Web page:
Cooking can quickly become another routine task to be ticked off - now more than ever. Yet it’s a daily activity that can invoke all of your senses and become mindful if you keep present in the moment and cook from scratch.
Simple, repetitive acts of mixing, chopping and stirring can easily become meditative and therapeutic in itself. If you then stop to smell the ingredients, taste how a recipe is progressing or appreciate the aromas of your dish, you may find that it's a time in your day when you can lose yourself in the present.
And if you have family, a partner or flatmate, it could be an opportunity to reconnect from the stresses of the day as you explore cooking together,
The sound of lawnmowers is now a familiar sound across the country as many of us try to create a more beautiful looking garden to relax or play in. It can also be a powerful form of mindfulness if you focus on the sensations you feel as you garden.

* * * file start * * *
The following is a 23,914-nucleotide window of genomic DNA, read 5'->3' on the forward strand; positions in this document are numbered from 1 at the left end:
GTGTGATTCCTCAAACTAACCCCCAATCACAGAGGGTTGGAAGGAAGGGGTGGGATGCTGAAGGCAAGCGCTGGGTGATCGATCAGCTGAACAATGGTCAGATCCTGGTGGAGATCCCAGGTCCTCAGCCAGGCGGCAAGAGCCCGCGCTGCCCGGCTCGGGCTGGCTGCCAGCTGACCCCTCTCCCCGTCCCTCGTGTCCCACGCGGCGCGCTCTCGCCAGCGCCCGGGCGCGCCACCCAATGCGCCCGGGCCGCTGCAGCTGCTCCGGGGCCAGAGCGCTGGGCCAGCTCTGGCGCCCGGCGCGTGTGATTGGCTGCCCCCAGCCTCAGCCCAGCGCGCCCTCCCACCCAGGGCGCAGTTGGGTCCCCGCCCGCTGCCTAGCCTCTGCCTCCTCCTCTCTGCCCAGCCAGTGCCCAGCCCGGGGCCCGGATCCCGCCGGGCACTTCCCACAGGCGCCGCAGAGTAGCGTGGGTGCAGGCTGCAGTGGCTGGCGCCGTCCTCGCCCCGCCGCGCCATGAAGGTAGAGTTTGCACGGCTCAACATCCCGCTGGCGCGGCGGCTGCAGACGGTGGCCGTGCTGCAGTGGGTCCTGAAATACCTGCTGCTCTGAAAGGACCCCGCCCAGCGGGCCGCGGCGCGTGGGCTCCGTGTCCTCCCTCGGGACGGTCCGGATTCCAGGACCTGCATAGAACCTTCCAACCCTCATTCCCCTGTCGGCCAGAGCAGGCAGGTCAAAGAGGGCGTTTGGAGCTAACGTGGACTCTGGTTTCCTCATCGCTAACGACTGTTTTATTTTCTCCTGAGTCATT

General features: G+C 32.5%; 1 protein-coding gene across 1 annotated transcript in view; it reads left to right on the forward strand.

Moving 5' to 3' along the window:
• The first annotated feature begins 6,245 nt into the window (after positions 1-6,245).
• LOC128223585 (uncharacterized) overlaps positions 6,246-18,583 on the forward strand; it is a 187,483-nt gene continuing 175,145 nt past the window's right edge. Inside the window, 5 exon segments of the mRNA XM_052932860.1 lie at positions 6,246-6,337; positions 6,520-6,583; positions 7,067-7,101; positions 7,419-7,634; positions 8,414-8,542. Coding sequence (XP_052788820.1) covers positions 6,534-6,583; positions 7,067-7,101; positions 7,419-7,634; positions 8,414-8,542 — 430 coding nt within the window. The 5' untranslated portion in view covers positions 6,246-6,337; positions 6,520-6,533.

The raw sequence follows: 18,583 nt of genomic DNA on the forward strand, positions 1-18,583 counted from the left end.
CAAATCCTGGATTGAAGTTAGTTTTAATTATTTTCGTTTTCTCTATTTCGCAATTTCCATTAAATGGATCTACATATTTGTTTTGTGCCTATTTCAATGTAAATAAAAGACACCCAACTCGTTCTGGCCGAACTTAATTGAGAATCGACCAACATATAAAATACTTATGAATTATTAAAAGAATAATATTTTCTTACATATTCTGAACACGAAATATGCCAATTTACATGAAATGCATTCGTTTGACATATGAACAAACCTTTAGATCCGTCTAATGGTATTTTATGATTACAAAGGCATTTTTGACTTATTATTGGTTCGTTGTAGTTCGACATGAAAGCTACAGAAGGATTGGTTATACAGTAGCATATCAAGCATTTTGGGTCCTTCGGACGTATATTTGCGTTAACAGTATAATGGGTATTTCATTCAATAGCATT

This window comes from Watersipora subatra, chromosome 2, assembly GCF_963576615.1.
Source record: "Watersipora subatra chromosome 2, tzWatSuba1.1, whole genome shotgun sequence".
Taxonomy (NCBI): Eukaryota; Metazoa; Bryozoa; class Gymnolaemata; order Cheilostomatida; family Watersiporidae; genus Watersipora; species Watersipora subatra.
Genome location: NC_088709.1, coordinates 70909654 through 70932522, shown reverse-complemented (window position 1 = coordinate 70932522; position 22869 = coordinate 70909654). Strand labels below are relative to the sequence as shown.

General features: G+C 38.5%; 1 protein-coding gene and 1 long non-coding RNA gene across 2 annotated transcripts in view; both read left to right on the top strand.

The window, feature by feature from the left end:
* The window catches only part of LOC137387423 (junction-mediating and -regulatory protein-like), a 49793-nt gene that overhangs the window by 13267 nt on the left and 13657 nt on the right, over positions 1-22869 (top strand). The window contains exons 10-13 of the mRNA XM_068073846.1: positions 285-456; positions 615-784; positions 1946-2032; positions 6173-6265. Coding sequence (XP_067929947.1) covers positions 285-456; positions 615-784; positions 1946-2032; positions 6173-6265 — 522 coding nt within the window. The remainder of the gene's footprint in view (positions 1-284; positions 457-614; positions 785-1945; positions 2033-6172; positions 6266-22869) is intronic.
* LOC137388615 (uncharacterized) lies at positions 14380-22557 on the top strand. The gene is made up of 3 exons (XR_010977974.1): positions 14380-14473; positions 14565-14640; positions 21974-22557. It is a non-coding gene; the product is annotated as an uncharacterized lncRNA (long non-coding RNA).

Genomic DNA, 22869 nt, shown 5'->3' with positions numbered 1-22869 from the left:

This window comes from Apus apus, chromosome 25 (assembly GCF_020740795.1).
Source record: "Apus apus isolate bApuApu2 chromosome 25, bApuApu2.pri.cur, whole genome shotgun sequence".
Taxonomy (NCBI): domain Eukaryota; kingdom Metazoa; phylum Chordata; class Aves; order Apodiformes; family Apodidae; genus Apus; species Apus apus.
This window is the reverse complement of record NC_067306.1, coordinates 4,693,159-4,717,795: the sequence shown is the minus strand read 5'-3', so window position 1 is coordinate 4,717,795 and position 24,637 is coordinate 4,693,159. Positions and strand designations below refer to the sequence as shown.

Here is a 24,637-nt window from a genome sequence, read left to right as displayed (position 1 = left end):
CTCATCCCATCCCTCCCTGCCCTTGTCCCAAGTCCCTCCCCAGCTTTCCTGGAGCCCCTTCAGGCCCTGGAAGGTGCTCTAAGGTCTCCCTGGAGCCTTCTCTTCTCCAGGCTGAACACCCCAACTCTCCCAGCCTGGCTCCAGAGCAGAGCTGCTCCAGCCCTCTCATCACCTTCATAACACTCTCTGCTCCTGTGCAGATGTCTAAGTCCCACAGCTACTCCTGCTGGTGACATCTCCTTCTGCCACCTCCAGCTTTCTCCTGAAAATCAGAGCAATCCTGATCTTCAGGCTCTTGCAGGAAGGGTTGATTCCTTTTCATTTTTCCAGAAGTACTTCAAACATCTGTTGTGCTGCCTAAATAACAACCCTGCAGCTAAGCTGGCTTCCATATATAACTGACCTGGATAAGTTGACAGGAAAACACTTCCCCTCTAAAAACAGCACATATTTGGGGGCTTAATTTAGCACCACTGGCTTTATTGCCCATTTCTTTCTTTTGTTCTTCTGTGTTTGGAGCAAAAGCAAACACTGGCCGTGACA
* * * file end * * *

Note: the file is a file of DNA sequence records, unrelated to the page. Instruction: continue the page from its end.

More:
It can be as simple as feeling the satisfaction of digging out a large weed, noticing how much you love the smell of freshly cut grass, or acknowledging why you find certain flowers in your garden more beautiful than others.
If you were to picture mindful dancing, an image of people dancing like a tree or an animal might spring to mind. The reality is, it's not much more than “dancing like nobody’s watching”, which we’ve all likely done many times in the past - we just didn’t give it a name.
So why not put on a favourite tune you've lost yourself in the moment to before and focus on the sensations you feel? And in the same way you choose music to suit your mood, you should do the same with mindful dancing. There's no right or wrong music.